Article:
We report the case of an ECT treatment without severe side effects in a bipolar patient with hypertrophic cardiomyopathy (HCM) and indicators of an intrinsic cardiac risk. Patients with HCM especially in advanced stages are prone to develop malign ventricular arrhythmias in the context of myocytal electric instability.
However, a patient should not be deprived of a potent therapy, such as ECT, due to unjustified concerns regarding adverse effects. Current findings suggest that risk of sudden cardiac death due to hypertrophic cardiomyopathy is low (less than 1% per year), as long as treatment is performed in accordance with current guidelines.6
This report adds further support to address the existing uncertainty and controversy of ECT in patients with significant cardiac comorbidities. As the presented case of HCM shows only mild structural cardiac abnormalities, we decided to perform ECT considering the formerly reported successful application in patient history, the patient’s request and exhausted psychotherapeutic and pharmacological treatment options as well as the deteriorating clinical situation. The use of ECT had short-lasting positive effects on the psychiatric situation and allowed a transition to an outpatient care, and the patient was able to resume his employment and daily life activities.
The sinus arrest observed in the ECG during ECT is also commonly observable in generalized seizures, caused by an initially strong vagal stimulus followed by a sympathetic response. In other disease patterns, asymptomatic electrocardiographic pauses over few seconds can be frequently observed; furthermore, intermittent pauses of several seconds described as self-limiting ictal asystoles have been reported in context of seizures.4 As a result, we resolved to continue ECT treatment in the presented case. In obstructive hypertrophic cardiomyopathy, it is mentionable that the cardiovascular circumstances of a generalized seizure during ECT including hypertension and therefore increasing intraventricular pressure as well as diminished ventricular output may potentially result in severe acute heart failure. In this context, Robinson et al.8 have shown that even in HCM with a mildly increased resting LVOT gradient no further increase of obstruction had been caused by ECT under pretreatment with beta-blocking medication (labetalol and esmolol). This report now additionally shows that ECT therapy in HCM may be feasible without complications under strict safety conditions: low HCM risk-SCD score with absence of late gadolinium enhancement and LVOT obstruction, lack of arrhythmia in holter ECG as well as bedside defibrillation therapy during the ECT sessions. Considering the latest discussion on ECT safety, experiences as the presented case seem valuable to drive further research.9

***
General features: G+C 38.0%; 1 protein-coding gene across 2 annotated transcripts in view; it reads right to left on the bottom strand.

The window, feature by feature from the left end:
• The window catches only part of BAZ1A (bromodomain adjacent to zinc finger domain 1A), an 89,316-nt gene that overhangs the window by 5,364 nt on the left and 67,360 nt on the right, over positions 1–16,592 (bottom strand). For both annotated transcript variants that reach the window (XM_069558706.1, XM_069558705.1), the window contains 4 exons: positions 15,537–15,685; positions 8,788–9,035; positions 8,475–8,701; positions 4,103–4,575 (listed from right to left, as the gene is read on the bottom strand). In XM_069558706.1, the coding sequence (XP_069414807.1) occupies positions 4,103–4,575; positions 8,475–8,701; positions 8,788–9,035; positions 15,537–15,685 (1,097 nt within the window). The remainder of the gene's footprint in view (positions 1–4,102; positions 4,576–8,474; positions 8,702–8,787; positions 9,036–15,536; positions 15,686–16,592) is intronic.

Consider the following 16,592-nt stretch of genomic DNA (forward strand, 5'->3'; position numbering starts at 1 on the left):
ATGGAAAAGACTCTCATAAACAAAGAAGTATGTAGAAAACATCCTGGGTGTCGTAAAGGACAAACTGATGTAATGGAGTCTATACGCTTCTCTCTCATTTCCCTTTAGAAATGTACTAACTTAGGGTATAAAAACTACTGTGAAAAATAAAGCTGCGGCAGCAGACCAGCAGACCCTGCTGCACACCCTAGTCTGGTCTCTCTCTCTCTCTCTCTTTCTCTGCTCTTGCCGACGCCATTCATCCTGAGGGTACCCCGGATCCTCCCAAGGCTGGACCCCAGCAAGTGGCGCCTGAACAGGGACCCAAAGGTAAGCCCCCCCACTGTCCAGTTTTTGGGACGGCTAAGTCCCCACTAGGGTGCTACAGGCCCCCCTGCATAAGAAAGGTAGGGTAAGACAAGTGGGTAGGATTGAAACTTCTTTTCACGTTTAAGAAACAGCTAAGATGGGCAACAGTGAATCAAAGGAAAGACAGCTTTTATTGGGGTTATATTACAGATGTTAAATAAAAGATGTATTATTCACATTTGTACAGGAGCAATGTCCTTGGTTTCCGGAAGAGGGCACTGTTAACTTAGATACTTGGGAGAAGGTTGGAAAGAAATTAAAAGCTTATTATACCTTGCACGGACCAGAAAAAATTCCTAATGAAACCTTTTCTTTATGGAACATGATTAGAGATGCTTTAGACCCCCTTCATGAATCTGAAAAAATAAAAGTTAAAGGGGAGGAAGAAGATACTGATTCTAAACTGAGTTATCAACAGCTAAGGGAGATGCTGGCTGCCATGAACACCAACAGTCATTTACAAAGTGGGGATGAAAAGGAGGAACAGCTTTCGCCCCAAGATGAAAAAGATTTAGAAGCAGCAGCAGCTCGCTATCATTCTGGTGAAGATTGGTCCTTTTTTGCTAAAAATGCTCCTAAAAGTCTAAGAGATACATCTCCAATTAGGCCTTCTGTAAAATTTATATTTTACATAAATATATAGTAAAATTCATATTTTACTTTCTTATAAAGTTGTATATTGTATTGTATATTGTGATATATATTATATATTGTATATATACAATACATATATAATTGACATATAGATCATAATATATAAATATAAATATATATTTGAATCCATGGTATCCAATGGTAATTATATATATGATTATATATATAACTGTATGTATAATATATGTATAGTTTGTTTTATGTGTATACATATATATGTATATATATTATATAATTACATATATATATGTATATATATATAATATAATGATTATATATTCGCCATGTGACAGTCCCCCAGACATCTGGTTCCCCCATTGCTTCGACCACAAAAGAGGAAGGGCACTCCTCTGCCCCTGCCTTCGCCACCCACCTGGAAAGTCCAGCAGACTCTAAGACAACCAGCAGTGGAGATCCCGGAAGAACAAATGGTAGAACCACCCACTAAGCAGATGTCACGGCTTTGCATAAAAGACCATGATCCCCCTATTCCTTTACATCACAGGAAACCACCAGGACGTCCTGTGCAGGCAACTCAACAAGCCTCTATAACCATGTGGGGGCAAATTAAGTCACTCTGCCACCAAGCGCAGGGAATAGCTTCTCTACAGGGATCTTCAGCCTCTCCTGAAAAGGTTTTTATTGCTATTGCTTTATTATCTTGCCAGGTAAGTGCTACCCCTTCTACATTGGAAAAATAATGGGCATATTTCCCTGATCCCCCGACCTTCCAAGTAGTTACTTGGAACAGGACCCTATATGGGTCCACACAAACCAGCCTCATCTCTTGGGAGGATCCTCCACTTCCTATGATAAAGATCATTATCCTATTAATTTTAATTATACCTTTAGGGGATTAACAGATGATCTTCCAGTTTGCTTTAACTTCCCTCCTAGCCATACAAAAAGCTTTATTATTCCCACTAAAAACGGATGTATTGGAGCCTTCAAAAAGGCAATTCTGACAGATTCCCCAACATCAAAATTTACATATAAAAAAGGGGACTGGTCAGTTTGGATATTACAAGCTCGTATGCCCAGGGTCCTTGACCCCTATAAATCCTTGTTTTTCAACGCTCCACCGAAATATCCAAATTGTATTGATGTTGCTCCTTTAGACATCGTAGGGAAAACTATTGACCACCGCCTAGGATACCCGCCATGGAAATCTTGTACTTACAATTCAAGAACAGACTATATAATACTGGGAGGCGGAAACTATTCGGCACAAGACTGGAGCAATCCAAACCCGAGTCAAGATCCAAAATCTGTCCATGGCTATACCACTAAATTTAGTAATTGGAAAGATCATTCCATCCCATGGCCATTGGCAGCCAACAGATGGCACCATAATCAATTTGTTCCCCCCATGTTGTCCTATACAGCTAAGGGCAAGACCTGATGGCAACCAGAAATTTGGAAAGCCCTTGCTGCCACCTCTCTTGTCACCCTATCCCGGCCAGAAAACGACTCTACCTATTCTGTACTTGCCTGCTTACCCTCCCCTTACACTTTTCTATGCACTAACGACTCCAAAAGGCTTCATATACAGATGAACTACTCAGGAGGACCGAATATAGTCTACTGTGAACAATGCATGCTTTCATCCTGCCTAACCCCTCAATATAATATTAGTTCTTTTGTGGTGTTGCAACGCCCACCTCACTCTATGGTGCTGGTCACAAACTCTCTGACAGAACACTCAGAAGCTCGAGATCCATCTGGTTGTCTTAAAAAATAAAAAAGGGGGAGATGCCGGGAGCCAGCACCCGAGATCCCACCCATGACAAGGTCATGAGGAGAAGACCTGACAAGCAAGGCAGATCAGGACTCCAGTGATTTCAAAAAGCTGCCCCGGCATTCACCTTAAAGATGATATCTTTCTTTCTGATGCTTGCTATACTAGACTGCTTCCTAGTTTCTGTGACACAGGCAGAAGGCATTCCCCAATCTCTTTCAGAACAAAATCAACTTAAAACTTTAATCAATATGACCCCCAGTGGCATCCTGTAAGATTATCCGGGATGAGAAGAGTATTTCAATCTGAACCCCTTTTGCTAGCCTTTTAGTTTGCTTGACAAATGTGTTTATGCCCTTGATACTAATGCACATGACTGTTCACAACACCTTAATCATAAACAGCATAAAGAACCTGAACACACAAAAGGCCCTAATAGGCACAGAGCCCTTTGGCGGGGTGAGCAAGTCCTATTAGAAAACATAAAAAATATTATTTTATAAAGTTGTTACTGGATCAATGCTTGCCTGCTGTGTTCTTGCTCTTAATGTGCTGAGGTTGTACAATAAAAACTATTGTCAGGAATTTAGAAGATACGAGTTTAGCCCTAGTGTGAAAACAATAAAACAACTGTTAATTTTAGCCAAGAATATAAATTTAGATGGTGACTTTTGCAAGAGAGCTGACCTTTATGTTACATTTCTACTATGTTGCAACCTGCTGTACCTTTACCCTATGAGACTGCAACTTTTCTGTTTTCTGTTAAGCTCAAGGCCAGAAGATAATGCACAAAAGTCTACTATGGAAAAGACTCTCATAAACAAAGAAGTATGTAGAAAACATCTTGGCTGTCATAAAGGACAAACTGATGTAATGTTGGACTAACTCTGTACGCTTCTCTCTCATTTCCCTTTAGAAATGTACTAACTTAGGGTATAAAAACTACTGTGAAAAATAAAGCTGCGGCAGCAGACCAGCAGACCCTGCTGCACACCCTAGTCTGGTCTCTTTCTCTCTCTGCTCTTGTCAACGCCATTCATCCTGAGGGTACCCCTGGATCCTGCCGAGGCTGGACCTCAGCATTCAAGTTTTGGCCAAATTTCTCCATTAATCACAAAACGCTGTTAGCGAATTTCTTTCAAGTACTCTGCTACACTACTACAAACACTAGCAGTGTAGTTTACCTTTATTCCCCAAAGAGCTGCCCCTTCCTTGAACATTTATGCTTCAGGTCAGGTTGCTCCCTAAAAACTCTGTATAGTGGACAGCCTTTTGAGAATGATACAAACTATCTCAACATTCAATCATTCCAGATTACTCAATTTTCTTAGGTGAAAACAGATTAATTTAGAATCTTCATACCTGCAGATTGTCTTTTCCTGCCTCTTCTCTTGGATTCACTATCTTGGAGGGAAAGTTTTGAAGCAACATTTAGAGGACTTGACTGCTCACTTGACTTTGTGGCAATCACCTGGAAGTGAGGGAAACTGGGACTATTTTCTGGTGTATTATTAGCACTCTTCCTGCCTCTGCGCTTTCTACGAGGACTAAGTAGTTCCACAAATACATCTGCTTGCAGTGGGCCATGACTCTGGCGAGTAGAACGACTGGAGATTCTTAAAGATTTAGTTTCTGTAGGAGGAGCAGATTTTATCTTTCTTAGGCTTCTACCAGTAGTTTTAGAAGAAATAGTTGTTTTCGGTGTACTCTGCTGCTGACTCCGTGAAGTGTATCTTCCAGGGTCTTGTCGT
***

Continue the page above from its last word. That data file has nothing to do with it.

Kufner, Marco: Main Investigator psychiatric part—Patient admission and consent, diagnostic and clinical scoring, literature search, and manuscript preparation. Nothdurfter, Caroline: Psychiatric part—Diagnostic supervision and manuscript revision, ECT informed consent and conduction. Steffling, Dagmar: Anesthesiology: Pre-Treatment and narcosis conduction of ECT, intellectual input and revision of safety considerations, manuscript review. Baessler, Andrea: Cardiology part—Diagnostic supervision, therapeutic decision-making, and manuscript revision. Maier, Lars S.: Cardiology part—Diagnostic supervision and manuscript revision. Qamar, Yasmin: Main Investigator cardiology part—Cardiologic evaluation, diagnostics and clinical scoring, and manuscript preparation.
We would like to thank Patrycja Ganslmeier for her support in the discussion of cardiologic findings and theoretical input during manuscript creation. Open Access funding enabled and organized by Projekt DEAL. WOA Institution: UNIVERSITAET REGENSBURG Consortia Name : Projekt DEAL
The author has obtained written informed consent from the patient for this publication.